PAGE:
The events surrounding the civil rights struggle in the South were very dramatic. National media flocked there, including many distinguished photographers, leaving us with a vivid pictorial history of the times.
- The Violence
In 1964 several civil rights groups including SNCC, SCLC, NAACP, and CORE, banded together to form COFO, the Council of Federated Organizations. Their goal was to register the black citizens of Mississippi to vote, and their vehicle became the Mississippi Freedom Summer of 1964. A young photographer named Danny Lyon captured the fears and hopes of the times.
- Frightened Boy
The threat of white violence was terrifying. Lyon and COFO used this photograph to express both that fear and also the hope of youth, of a new generation of Mississippians.
- Police Threat
It was a hope not shared by most of the white community. In this image, Lyon captured the essence of the threat of violence - official and official sanctioned by police.
- Poverty and Mississippi
The Student Nonviolent Coordinating Committee, known simply through its acronym SNCC, informed the North about conditions in Mississippi through this pamphlet. They linked the disabling effects of poverty to the importance of family to the need for blacks to have a vote.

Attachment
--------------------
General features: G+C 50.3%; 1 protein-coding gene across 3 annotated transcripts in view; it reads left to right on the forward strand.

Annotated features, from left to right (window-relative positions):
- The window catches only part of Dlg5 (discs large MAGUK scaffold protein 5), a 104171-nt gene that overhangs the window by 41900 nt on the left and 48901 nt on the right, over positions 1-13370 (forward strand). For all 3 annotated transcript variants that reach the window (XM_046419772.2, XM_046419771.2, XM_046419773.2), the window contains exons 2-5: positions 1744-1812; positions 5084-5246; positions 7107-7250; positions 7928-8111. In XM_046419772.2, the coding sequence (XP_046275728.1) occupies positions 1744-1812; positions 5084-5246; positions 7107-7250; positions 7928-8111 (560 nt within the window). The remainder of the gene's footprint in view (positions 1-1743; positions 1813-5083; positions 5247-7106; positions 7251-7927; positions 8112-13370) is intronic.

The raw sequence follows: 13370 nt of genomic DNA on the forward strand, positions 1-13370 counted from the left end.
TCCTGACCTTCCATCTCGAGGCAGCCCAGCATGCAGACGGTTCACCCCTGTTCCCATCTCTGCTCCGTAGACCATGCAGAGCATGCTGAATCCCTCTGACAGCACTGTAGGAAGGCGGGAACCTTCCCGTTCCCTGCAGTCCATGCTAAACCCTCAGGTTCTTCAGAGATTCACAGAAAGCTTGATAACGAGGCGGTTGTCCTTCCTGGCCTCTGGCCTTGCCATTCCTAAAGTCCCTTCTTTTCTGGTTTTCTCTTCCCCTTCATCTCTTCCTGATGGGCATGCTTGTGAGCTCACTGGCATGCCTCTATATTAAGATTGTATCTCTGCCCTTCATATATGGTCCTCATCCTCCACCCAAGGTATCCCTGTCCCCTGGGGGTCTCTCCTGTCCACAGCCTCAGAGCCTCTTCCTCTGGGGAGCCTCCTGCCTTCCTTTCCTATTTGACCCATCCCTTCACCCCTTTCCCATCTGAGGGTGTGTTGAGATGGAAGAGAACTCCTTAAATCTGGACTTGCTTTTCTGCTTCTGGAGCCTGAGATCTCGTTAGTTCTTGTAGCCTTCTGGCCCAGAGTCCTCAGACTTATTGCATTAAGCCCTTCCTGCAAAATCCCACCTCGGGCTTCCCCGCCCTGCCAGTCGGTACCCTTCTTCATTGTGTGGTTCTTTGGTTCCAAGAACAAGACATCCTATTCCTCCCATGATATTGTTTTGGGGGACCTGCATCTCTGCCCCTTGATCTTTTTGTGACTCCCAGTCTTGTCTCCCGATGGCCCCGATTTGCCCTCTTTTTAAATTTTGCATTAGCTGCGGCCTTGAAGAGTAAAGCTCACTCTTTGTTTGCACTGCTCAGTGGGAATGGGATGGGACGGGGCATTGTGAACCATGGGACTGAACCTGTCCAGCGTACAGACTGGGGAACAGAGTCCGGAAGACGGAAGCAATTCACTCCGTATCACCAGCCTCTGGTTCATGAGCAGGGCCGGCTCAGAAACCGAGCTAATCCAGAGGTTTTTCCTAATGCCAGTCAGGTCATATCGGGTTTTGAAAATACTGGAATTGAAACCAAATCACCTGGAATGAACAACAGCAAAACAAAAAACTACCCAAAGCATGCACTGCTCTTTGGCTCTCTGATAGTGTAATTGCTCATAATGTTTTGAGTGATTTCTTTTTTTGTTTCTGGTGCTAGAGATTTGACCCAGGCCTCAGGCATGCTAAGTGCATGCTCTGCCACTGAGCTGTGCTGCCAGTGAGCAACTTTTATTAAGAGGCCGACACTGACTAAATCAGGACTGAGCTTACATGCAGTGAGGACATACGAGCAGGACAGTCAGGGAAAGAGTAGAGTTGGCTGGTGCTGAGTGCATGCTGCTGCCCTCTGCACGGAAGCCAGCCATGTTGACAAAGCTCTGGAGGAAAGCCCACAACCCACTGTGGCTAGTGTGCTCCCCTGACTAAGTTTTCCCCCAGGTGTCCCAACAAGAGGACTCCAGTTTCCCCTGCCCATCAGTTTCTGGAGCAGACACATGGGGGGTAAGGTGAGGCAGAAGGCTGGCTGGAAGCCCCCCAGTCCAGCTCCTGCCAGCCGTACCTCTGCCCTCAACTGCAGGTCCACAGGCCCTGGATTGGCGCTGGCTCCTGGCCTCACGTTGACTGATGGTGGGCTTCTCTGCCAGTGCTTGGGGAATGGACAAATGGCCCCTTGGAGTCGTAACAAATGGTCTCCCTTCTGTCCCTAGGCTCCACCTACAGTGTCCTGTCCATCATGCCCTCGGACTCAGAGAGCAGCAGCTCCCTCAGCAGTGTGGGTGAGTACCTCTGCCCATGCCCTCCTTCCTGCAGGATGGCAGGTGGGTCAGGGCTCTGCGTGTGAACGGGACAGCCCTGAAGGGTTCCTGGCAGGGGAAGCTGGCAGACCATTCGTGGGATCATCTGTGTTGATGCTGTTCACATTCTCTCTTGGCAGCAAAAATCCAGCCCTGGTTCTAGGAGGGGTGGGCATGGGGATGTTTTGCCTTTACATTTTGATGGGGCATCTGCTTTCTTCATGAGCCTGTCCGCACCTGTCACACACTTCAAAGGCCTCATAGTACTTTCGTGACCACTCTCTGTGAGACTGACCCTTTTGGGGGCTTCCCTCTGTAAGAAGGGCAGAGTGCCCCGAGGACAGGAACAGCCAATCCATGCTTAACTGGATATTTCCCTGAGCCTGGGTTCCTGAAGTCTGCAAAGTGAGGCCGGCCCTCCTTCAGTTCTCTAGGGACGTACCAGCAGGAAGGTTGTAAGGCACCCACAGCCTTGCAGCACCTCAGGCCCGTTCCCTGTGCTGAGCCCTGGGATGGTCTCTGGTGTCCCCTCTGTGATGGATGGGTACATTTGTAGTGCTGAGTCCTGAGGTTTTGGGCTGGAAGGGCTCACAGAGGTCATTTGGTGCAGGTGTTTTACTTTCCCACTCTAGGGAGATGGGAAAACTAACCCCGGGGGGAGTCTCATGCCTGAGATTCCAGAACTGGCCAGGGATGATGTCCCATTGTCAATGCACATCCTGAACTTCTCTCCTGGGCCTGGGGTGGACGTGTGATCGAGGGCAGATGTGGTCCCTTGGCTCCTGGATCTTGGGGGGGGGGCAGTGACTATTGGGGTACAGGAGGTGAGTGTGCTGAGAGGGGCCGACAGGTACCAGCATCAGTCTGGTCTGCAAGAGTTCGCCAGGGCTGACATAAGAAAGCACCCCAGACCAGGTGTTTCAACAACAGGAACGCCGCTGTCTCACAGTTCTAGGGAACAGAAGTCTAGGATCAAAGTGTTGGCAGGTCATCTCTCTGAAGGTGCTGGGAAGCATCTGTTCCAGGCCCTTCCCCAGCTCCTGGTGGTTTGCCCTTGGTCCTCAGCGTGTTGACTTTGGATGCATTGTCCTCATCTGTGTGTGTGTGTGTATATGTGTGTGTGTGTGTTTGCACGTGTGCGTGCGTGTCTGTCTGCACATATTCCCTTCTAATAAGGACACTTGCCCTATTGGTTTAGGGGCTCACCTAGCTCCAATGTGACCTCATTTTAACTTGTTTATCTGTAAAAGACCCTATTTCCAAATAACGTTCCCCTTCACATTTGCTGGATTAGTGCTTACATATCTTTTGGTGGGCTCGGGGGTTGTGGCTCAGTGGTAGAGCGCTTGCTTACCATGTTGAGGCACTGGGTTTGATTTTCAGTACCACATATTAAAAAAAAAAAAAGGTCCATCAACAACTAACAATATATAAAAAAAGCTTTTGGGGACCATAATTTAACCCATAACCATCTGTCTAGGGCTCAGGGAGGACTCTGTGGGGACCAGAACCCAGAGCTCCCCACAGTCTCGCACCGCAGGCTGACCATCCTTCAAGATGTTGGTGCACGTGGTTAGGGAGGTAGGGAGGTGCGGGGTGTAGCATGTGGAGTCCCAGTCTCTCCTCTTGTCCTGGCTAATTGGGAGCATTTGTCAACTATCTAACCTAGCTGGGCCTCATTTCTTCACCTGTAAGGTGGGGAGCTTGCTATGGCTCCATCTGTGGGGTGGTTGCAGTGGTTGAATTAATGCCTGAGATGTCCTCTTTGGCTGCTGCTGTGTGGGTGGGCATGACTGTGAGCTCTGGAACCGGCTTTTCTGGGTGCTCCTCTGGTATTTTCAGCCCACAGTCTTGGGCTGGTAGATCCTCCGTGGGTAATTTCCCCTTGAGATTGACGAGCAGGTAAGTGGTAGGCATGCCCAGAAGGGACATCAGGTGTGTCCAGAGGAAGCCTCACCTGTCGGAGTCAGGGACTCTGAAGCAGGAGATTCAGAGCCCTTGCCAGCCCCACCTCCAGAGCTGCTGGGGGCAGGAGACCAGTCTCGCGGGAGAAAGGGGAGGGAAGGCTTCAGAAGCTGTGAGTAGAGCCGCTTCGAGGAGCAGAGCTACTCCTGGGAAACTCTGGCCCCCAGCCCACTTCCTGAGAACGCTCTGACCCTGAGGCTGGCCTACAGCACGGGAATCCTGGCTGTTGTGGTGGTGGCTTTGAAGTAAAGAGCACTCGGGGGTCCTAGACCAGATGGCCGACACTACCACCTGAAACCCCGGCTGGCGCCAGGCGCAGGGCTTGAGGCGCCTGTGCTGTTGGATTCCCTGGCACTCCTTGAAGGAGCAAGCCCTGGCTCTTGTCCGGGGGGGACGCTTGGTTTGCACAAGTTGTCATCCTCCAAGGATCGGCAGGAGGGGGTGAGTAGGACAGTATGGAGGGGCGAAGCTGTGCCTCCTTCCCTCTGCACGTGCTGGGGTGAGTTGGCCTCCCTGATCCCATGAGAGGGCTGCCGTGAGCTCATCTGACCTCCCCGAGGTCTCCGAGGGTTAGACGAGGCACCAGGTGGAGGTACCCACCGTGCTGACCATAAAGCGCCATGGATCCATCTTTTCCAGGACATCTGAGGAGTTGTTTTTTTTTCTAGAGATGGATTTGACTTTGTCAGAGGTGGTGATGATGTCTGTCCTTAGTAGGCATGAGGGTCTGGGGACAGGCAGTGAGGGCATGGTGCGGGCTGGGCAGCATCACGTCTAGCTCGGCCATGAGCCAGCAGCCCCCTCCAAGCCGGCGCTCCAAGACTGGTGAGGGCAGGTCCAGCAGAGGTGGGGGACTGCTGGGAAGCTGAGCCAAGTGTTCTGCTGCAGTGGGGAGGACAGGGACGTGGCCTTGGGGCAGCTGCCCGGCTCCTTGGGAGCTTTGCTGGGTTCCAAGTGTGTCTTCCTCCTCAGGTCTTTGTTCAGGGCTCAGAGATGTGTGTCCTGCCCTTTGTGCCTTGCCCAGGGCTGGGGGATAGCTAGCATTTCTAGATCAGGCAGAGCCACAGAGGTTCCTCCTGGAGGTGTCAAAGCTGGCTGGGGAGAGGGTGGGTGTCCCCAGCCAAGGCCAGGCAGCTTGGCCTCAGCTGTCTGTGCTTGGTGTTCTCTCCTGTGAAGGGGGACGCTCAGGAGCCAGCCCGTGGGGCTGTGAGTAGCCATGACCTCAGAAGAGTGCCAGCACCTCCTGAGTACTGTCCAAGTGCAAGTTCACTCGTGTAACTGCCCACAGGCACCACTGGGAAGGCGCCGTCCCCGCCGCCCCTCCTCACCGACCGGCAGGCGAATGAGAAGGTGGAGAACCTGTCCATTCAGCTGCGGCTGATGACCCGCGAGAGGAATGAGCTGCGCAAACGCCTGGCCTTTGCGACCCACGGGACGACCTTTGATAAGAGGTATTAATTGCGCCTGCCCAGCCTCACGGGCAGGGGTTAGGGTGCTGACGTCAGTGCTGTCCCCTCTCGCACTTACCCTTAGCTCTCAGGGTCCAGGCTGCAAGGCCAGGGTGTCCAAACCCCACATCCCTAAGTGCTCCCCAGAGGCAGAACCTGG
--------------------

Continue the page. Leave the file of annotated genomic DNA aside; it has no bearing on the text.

In a nation awash in food, black rural families in Mississippi were suffering from hunger. Living on the crops they were able to cultivate, they did not have enough to eat.
Amidst poverty, families persisted. A mother and daughter, members of the rural poor, embrace each other in comfort.
Only through the political power of the vote could blacks in Mississippi better their lives and end poverty.
SNCC workers risked their lives in Mississippi – but every day Northerners could help the cause of civil rights through donations of food. This pamphlet urged the contribution of small, every day actions to bring about larger changes - social and racial justice.